After the first day of the ResUpMeetUp Symposium in Nairobi, an intense day of plenary and parallel sessions on wide-ranging issues around research uptake, ReBUILD researchers Yotamu Chirwa and Sreytouch Vong give their thoughts.
The first session of ResUpMeetUp had an inevitable focus on health, with both a member of Kenya’s Parliamentary Committee on Health and the Director of Medical Services presenting. But the presentations re-emphasised the centrality of research which translates into policy change for tangible and observable improvement of people’s access to sustainable quality health care. The DFID representative aptly stated that the Symposium was a gathering of researchers from diverse backgrounds with sound experience in research and evidence development that will allow exchange of experiences with research uptake from across the globe and across diverse cultural situations. The symposium was a demonstration of DFID’s support the global research and evidence gathering process, not as end in itself, but as a means to bring about positive change to policies and translation of same into programmes that impact on health outcomes. A keynote presentation on Framing big issues in research uptake reiterated the broad conceptualisation of policy that we need to keep in mind as we think and plan our research and evidence uptake strategies. Policy is not the pamphlet or documents but “all decisions, plans, and actions undertaken to achieve specific health care goals” towards fulfilment of a desired outcome, usually positive. An interesting but real challenge that confronts research uptake or translation of research into policy are the fundamental questions of credibility, robustness and comprehensiveness of research and the relevancy of the research to the demands of the decision makers. However several presentations dwelt on the means around these problems and indeed these challenges could be surmounted by having research uptake embedded in the research cycle from conceptualisation, design right up to the conclusion of the research. Packaging of messages to policy is critical, can make the desired impact and thus requires huge investment of effort. And the presentation from the Parliamentary Committee member on “Utilisation of Research evidence in Government: Policy, legislation and implementation” referred to perennial problem of the “what we know and what we do gap”. The analogy that there are numerous books that have been authored but that research has not changed people’s lives, implying that there is a lot that is known on many health problems but we do not use the evidence to optimise outcomes.
At one of the afternoon’s parallel sessions on overcoming barriers to research uptake, one key issue was the need to ensure that research is highly accurate (so that the question of credibility raised above is dealt with emphatically) but it should never be taken for granted that accuracy of evidence is a given; it is complex, time consuming, costly and requires huge outlay of resources.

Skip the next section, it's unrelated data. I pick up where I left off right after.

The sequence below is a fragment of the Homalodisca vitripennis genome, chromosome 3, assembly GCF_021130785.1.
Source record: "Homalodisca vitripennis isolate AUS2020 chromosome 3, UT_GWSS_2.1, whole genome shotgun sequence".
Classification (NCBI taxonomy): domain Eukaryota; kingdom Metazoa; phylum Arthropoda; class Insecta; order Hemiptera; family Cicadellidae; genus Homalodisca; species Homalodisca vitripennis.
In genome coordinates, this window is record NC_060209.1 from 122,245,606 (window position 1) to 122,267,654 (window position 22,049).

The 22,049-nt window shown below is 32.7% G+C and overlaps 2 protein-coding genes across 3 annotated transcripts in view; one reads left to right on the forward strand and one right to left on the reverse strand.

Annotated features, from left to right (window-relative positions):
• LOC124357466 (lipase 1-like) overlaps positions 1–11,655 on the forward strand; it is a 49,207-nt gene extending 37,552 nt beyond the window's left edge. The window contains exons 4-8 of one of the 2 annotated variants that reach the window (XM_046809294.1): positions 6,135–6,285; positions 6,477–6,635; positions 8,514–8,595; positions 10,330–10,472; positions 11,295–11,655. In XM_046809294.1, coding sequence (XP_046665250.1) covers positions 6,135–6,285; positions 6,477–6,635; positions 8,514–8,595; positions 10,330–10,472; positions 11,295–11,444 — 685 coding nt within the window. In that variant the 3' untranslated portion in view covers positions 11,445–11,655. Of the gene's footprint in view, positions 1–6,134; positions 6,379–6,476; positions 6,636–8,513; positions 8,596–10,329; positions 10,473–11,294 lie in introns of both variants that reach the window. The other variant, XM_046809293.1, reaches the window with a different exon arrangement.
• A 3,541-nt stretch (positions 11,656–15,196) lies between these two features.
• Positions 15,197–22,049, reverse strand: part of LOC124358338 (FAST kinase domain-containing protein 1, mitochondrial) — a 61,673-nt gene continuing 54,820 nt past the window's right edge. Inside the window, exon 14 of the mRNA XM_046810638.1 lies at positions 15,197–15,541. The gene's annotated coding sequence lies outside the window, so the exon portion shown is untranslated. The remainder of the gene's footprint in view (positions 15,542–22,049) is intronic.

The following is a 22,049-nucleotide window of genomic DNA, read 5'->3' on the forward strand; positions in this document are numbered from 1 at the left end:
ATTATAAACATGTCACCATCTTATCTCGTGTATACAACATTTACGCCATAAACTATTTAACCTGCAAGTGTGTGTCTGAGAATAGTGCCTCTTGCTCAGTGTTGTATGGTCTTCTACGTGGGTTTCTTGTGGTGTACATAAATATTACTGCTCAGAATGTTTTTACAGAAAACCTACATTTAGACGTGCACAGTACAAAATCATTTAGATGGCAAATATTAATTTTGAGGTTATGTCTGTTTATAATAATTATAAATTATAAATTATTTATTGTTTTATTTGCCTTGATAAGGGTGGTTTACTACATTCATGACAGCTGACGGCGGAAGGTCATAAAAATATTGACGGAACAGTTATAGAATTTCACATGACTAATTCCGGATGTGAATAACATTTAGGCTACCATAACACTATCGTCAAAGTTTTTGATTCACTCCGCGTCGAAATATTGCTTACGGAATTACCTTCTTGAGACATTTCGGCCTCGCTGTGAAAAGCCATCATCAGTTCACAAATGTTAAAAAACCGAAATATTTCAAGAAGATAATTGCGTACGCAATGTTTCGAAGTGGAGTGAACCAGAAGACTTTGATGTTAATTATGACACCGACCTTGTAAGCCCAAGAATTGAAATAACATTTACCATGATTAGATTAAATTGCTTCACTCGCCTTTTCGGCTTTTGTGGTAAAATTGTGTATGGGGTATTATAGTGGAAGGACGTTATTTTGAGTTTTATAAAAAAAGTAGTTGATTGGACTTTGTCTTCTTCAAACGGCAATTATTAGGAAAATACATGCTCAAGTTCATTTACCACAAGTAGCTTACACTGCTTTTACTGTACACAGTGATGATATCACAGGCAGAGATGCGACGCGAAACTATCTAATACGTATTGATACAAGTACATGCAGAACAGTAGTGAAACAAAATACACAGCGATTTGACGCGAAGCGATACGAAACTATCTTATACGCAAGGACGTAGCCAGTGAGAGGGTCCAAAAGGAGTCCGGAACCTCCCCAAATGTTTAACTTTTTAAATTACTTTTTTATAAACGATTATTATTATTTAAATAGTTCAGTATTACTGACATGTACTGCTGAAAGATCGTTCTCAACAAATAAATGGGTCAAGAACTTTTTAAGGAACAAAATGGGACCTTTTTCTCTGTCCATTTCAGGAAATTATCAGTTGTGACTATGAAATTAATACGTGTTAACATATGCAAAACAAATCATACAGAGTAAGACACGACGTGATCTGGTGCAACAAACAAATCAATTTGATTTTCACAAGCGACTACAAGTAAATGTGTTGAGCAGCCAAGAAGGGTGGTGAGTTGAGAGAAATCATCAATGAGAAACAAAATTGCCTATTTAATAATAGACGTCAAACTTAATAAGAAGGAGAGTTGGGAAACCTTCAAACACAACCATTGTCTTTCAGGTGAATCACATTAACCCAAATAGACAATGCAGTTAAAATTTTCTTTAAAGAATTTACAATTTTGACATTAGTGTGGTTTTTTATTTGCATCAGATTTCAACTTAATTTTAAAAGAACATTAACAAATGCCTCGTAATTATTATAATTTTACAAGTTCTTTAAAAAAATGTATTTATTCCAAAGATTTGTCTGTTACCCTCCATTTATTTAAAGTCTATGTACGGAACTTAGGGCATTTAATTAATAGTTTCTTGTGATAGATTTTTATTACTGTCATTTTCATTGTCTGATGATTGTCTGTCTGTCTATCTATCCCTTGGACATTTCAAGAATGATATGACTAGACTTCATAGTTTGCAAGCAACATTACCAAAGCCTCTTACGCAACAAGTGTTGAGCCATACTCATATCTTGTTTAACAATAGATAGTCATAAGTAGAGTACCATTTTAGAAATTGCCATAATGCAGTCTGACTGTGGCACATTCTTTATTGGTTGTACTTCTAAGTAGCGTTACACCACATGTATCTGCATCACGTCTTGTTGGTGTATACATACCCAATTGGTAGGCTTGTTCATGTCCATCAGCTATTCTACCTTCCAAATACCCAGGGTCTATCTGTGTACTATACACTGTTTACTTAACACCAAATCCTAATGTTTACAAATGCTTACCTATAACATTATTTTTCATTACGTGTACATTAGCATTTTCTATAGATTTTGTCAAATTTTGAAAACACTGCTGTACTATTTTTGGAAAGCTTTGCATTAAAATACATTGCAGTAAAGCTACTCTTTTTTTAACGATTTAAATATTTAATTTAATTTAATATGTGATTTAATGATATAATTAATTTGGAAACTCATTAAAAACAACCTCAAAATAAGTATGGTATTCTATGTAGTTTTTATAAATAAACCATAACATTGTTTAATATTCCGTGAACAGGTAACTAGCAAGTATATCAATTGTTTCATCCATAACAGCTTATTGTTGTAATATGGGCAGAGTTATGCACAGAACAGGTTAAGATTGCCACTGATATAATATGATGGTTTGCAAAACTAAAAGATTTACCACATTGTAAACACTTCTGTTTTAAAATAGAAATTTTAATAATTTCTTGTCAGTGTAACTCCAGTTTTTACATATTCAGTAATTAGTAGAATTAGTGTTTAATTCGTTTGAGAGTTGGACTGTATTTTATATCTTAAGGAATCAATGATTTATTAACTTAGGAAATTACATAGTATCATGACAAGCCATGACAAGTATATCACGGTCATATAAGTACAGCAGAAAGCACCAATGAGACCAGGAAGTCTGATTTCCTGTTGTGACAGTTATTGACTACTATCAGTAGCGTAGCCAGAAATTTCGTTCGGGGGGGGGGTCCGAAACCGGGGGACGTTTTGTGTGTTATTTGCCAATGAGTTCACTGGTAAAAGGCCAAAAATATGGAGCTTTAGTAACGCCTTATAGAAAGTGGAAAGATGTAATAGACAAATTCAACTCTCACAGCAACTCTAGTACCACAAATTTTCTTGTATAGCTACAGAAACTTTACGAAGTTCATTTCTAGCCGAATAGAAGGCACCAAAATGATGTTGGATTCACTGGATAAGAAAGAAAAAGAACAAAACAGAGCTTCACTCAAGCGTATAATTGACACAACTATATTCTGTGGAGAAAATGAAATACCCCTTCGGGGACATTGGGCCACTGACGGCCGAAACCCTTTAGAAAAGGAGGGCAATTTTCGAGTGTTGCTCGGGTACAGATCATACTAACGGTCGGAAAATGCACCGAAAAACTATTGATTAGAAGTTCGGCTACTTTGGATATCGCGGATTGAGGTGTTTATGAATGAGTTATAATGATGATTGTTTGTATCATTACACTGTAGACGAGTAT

An important lesson from the parallel session is the diversity of the landscape within which research uptake or translation of evidence into policy occurs. Diversity along many spheres including policy making environment, language, media composition and size, centralised or decentralised produce a dynamism that requires careful planning of the uptake activities. You may need to really come up with a systematic method with allocation of time to specific activities and the most important being building relationship. Such building of relationships should follow a continuum starting at the individual level to the institutional and organisational. This is very important as concentrating at the individual end of the continuum may lead to problems in the long term, if the individuals with whom you have built up relations leave, or move out of the sphere where you want to influence policy.
In another session, one important lesson on the question of stakeholder mapping was the way stakeholders mutate and therefore require a rethink, leading to the question of whether one stakeholder mapping exercise, traditionally conducted at the inception of the research enough. With the policy landscape being highly eclectic, should a case be made for several stakeholder mappings during a project or programme.
Overall, the first day of ResupMeetup was a rich outlay of practical experiences with research uptake in different contexts. The afternoon’s panel session on From theoretical framework to practical approaches, chaired by ReBUILD’s Sally Theobald, provided an overview of different framework of research uptake, followed by the parallel sessions on Barriers to research uptake and Approaches to increase influence. So far, the ResUpMeetUp Symposium has demonstrated that a focus on research uptake and communication is integral to evidence-based policy development that results in real changes towards a better and desirable outcome.
Yotamu Chirwa is a Senior Research Fellow at the Biomedical Research and Training Institute in Zimbabwe working with ReBUILD. Sreytouch Vong is ReBUILD’s Principal Investigator at the Cambodia Development Resource Institute. They are part of the 8-strong team from all ReBUILD’s partner countries at the ResUpMeetUp Symposium and Training Exchange.